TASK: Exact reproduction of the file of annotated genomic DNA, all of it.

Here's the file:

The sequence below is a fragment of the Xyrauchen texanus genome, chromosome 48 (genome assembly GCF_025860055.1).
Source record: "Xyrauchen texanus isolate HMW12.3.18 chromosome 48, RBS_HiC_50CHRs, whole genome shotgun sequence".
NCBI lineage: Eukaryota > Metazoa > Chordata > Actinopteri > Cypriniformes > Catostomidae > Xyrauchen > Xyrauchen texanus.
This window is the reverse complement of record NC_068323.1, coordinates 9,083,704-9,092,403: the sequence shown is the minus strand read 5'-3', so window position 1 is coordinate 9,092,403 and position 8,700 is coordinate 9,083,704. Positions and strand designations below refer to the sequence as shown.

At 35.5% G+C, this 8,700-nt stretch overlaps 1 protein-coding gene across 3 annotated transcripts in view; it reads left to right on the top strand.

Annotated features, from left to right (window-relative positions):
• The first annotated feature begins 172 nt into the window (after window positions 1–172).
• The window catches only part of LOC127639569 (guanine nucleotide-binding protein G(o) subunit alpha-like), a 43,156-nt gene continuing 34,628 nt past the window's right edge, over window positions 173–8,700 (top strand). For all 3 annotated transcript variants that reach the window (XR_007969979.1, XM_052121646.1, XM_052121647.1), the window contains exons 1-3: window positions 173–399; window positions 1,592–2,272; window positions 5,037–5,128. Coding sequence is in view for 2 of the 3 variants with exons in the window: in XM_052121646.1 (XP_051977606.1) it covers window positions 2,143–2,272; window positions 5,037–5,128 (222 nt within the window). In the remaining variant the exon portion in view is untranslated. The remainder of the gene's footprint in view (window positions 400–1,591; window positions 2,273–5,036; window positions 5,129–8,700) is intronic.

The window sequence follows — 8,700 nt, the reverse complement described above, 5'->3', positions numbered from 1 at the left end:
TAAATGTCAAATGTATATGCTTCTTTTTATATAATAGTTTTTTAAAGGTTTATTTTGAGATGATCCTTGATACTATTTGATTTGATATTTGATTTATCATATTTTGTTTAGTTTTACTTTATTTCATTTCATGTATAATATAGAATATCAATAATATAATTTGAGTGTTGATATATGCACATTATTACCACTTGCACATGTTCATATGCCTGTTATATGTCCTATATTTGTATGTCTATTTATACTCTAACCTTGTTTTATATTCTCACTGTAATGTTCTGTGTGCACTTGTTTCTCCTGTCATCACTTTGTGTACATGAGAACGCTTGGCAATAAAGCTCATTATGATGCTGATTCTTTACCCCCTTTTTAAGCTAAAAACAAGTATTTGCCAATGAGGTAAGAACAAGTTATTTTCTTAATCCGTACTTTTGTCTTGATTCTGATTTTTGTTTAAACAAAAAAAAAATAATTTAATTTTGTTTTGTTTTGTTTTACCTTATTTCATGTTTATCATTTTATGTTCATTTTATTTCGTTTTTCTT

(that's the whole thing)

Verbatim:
The sequence below is a fragment of the Xyrauchen texanus genome, chromosome 48 (genome assembly GCF_025860055.1).
Source record: "Xyrauchen texanus isolate HMW12.3.18 chromosome 48, RBS_HiC_50CHRs, whole genome shotgun sequence".
NCBI lineage: Eukaryota > Metazoa > Chordata > Actinopteri > Cypriniformes > Catostomidae > Xyrauchen > Xyrauchen texanus.
This window is the reverse complement of record NC_068323.1, coordinates 9,083,704-9,092,403: the sequence shown is the minus strand read 5'-3', so window position 1 is coordinate 9,092,403 and position 8,700 is coordinate 9,083,704. Positions and strand designations below refer to the sequence as shown.

At 35.5% G+C, this 8,700-nt stretch overlaps 1 protein-coding gene across 3 annotated transcripts in view; it reads left to right on the top strand.

Annotated features, from left to right (window-relative positions):
• The first annotated feature begins 172 nt into the window (after window positions 1–172).
• The window catches only part of LOC127639569 (guanine nucleotide-binding protein G(o) subunit alpha-like), a 43,156-nt gene continuing 34,628 nt past the window's right edge, over window positions 173–8,700 (top strand). For all 3 annotated transcript variants that reach the window (XR_007969979.1, XM_052121646.1, XM_052121647.1), the window contains exons 1-3: window positions 173–399; window positions 1,592–2,272; window positions 5,037–5,128. Coding sequence is in view for 2 of the 3 variants with exons in the window: in XM_052121646.1 (XP_051977606.1) it covers window positions 2,143–2,272; window positions 5,037–5,128 (222 nt within the window). In the remaining variant the exon portion in view is untranslated. The remainder of the gene's footprint in view (window positions 400–1,591; window positions 2,273–5,036; window positions 5,129–8,700) is intronic.

The window sequence follows — 8,700 nt, the reverse complement described above, 5'->3', positions numbered from 1 at the left end:
TAAATGTCAAATGTATATGCTTCTTTTTATATAATAGTTTTTTAAAGGTTTATTTTGAGATGATCCTTGATACTATTTGATTTGATATTTGATTTATCATATTTTGTTTAGTTTTACTTTATTTCATTTCATGTATAATATAGAATATCAATAATATAATTTGAGTGTTGATATATGCACATTATTACCACTTGCACATGTTCATATGCCTGTTATATGTCCTATATTTGTATGTCTATTTATACTCTAACCTTGTTTTATATTCTCACTGTAATGTTCTGTGTGCACTTGTTTCTCCTGTCATCACTTTGTGTACATGAGAACGCTTGGCAATAAAGCTCATTATGATGCTGATTCTTTACCCCCTTTTTAAGCTAAAAACAAGTATTTGCCAATGAGGTAAGAACAAGTTATTTTCTTAATCCGTACTTTTGTCTTGATTCTGATTTTTGTTTAAACAAAAAAAAAATAATTTAATTTTGTTTTGTTTTGTTTTACCTTATTTCATGTTTATCATTTTATGTTCATTTTATTTCGTTTTTCTT